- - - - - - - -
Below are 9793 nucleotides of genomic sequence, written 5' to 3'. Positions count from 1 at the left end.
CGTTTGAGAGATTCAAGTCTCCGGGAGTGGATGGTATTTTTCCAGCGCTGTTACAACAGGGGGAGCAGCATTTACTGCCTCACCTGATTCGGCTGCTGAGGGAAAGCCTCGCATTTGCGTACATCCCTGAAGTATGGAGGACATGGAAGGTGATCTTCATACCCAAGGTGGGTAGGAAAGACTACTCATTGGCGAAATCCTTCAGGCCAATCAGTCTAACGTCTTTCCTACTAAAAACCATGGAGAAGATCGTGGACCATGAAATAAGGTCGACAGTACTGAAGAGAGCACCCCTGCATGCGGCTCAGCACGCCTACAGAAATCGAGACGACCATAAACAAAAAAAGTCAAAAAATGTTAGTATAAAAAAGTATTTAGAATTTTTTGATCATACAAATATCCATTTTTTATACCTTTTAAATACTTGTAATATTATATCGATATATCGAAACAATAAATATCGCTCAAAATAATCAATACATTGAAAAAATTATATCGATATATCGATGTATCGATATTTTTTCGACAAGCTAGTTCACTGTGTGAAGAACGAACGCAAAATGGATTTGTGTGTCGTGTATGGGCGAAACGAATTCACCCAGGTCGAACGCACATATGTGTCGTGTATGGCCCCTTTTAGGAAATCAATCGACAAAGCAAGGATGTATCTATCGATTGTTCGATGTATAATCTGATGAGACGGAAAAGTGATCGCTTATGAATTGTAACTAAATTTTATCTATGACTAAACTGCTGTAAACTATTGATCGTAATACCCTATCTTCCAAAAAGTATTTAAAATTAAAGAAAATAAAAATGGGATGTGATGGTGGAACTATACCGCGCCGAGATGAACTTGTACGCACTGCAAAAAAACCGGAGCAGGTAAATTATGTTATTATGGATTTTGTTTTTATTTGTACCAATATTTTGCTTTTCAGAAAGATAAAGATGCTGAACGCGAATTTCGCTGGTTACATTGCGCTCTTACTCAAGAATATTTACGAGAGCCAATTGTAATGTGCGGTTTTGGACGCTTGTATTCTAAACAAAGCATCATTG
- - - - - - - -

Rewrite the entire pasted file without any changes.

Below are 9793 nucleotides of genomic sequence, written 5' to 3'. Positions count from 1 at the left end.
CGTTTGAGAGATTCAAGTCTCCGGGAGTGGATGGTATTTTTCCAGCGCTGTTACAACAGGGGGAGCAGCATTTACTGCCTCACCTGATTCGGCTGCTGAGGGAAAGCCTCGCATTTGCGTACATCCCTGAAGTATGGAGGACATGGAAGGTGATCTTCATACCCAAGGTGGGTAGGAAAGACTACTCATTGGCGAAATCCTTCAGGCCAATCAGTCTAACGTCTTTCCTACTAAAAACCATGGAGAAGATCGTGGACCATGAAATAAGGTCGACAGTACTGAAGAGAGCACCCCTGCATGCGGCTCAGCACGCCTACAGAAATCGAGACGACCATAAACAAAAAAAGTCAAAAAATGTTAGTATAAAAAAGTATTTAGAATTTTTTGATCATACAAATATCCATTTTTTATACCTTTTAAATACTTGTAATATTATATCGATATATCGAAACAATAAATATCGCTCAAAATAATCAATACATTGAAAAAATTATATCGATATATCGATGTATCGATATTTTTTCGACAAGCTAGTTCACTGTGTGAAGAACGAACGCAAAATGGATTTGTGTGTCGTGTATGGGCGAAACGAATTCACCCAGGTCGAACGCACATATGTGTCGTGTATGGCCCCTTTTAGGAAATCAATCGACAAAGCAAGGATGTATCTATCGATTGTTCGATGTATAATCTGATGAGACGGAAAAGTGATCGCTTATGAATTGTAACTAAATTTTATCTATGACTAAACTGCTGTAAACTATTGATCGTAATACCCTATCTTCCAAAAAGTATTTAAAATTAAAGAAAATAAAAATGGGATGTGATGGTGGAACTATACCGCGCCGAGATGAACTTGTACGCACTGCAAAAAAACCGGAGCAGGTAAATTATGTTATTATGGATTTTGTTTTTATTTGTACCAATATTTTGCTTTTCAGAAAGATAAAGATGCTGAACGCGAATTTCGCTGGTTACATTGCGCTCTTACTCAAGAATATTTACGAGAGCCAATTGTAATGTGCGGTTTTGGACGCTTGTATTCTAAACAAAGCATCATTG